6. Christ gives precious promises,—Whereby are given unto us exceeding great and precious promises, 2 Pet. i. 4. The promises are a precious book; every leaf drops myrrh and mercy. The promises are golden vessels that are laden with the choicest jewels that heaven can afford, or the soul desire. All our spiritual, temporal, and eternal good, is to be found in the womb of the promises. There is nothing you can truly call a mercy, but you will find it in the promises. Under all changes, they are the comfort, support, and relief of the soul. Remember thy word unto thy servant, upon which thou hast caused me to hope!' This is my comfort in my affliction, for thy word hath quickened me, Psalm cxix. 49, 50,
If the soul groans under the power of sin, then that promise relieves it, in Rom. vi. 14; For sin shall not have dominion over you, for ye are not under the law, but under grace.
If the soul groans under the guilt of sin, then that promise relieves it, in Jer. xxxiii. 8; I will pardon all their iniquities, whereby they have sinned against me; and that promise, Jsa. xliii, 25; 1, even I, am he that blotteth out thy transgressions for mine own sake, and will not remember thy sins, I, even I, am he, that blotteth out thy transgressions. I, even I whom thou hast offended; /, even I whom thou hast provoked; /, even I whose glorious name thou hast profaned; /, even I whose righteous law thou hast violated; /, even I whose holy covenant thou hast transgressed; /, even I whose mercies thou hast despised; /, even I whose chastisements thou hast slighted, will blot out thy transgressions for mine own sake, J, even I, is a passionate and emphatical expression. God's goodness runs over to sinful creatures; and where sin aboundeth, there grace doth much more abound. If the creditor himself blot out the debt, and cross the book, surely it shall never be remembered more. Our sins are debts which God who has the power of life and death, of heaven and hell, of condemning and absolving, has engaged himself to blot out as a thick cloud; I have blotted out as a thick cloud thy transgressions, and as a cloud thy sins, Isa. xliv. 22. An under officer may blot out an indictment, and yet the offender may be never the better for it; but if the king, who is the supreme judge, shall blot it out, then the offender is safe. The application is easy.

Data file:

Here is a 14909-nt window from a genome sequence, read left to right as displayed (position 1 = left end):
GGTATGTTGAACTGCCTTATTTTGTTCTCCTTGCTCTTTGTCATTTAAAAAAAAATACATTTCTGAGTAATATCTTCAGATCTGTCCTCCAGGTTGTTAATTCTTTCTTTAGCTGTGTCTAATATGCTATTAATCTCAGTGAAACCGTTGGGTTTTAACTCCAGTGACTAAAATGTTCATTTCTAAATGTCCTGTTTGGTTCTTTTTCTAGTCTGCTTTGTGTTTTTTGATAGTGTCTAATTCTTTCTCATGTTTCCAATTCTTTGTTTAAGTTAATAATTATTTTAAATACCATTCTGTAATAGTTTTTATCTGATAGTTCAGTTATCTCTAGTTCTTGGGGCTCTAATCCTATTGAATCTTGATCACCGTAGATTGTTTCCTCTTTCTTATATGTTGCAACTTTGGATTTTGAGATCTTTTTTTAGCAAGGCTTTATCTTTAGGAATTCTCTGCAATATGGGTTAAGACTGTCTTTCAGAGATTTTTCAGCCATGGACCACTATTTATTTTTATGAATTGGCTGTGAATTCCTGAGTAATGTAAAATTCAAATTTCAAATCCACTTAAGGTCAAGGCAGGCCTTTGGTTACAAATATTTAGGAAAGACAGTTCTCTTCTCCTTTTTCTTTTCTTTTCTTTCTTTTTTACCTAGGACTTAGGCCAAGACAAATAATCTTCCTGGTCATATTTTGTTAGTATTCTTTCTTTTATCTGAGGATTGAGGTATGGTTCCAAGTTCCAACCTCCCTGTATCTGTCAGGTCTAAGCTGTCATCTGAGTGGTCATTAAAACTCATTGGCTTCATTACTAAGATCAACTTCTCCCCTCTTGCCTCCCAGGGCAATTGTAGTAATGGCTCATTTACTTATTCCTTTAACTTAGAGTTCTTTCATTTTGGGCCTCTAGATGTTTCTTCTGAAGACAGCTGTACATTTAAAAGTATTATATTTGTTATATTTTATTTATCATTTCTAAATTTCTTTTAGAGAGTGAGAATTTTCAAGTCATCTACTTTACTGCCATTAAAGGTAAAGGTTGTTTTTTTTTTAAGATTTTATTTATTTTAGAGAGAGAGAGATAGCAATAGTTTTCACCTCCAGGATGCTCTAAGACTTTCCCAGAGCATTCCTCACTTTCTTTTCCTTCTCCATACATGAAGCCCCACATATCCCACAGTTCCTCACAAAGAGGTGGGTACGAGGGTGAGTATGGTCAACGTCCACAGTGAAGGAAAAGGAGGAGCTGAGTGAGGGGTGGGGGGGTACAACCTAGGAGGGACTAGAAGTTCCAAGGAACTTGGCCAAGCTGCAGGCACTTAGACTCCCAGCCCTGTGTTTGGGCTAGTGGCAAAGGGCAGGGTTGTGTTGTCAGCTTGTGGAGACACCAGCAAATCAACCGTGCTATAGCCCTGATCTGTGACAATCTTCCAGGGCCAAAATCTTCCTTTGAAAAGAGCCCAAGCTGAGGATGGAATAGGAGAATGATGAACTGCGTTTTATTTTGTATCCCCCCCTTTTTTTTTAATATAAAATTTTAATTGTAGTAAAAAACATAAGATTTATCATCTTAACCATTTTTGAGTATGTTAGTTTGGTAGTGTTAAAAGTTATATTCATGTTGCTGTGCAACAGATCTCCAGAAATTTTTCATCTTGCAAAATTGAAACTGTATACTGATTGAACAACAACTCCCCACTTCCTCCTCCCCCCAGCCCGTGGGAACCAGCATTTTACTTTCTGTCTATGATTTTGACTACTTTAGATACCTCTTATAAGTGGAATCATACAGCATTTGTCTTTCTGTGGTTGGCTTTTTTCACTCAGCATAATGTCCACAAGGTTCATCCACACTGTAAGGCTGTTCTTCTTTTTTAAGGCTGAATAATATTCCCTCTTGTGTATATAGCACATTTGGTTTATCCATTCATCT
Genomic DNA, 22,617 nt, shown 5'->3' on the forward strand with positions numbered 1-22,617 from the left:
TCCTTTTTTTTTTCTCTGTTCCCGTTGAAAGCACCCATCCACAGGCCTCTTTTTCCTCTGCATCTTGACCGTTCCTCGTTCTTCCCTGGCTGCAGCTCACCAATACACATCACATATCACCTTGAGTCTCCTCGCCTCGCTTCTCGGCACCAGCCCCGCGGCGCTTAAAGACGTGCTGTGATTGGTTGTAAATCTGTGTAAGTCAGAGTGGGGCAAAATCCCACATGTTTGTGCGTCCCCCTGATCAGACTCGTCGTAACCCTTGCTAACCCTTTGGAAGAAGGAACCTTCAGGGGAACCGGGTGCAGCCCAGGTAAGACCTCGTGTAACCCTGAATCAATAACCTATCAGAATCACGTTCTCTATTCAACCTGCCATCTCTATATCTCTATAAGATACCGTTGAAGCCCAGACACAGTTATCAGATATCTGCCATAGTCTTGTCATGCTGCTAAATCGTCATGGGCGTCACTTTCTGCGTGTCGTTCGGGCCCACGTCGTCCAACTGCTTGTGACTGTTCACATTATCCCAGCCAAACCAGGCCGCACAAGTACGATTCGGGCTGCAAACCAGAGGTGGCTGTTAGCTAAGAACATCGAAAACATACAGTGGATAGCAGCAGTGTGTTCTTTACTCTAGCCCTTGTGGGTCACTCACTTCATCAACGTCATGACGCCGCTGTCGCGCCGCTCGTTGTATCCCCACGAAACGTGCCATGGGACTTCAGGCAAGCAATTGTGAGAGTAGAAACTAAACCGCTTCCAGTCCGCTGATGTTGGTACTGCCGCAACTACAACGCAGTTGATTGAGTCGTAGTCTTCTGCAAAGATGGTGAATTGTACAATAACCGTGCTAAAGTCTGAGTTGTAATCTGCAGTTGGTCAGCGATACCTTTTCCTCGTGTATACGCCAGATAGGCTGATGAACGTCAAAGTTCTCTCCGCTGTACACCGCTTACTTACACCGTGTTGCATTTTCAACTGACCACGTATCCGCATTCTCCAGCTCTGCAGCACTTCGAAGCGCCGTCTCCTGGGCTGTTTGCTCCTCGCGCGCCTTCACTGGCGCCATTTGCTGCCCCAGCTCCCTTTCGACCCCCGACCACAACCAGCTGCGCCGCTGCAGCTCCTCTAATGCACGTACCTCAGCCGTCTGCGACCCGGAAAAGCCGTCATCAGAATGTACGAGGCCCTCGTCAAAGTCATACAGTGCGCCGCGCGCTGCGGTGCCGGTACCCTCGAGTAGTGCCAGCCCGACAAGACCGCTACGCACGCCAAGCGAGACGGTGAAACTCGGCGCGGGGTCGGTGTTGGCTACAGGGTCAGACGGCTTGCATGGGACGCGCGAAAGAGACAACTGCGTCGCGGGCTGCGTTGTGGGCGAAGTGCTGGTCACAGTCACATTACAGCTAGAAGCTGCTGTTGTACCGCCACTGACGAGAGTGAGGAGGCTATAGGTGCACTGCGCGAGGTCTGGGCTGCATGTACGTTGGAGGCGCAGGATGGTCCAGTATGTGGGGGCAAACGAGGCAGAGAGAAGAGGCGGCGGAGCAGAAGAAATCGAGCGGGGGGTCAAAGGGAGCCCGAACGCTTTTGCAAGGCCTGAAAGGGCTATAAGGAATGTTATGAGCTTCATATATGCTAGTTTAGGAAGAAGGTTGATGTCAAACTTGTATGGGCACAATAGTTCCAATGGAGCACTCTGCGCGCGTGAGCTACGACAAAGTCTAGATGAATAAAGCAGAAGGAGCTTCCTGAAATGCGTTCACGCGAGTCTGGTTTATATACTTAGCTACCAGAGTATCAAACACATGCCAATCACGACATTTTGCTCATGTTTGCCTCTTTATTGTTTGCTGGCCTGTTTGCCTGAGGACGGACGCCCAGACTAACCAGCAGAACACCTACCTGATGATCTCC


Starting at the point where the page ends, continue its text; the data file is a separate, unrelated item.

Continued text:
If the soul is deserted, then that promise relieves it, in Mic. vii. 18, 19; He will turn again, he will have compassion upon us.
If the soul is sliding, and ready to fall, then that promise supports and uph jlds it in Psalm xxxvii. 24; Though he fall, he shall not utterly be cast down, for the Lord upholdeth him with his hand; or, as the Hebrew has it, The Lord upholding him with his hand. The Hebrew denotes a continued act of God. God has still his everlasting arms under his people, so that they shall never totally nor finally fall. And the root from whence this word is derived, signifies to sustain or uphold, as the tender mother does the little babe. The safety and security of the child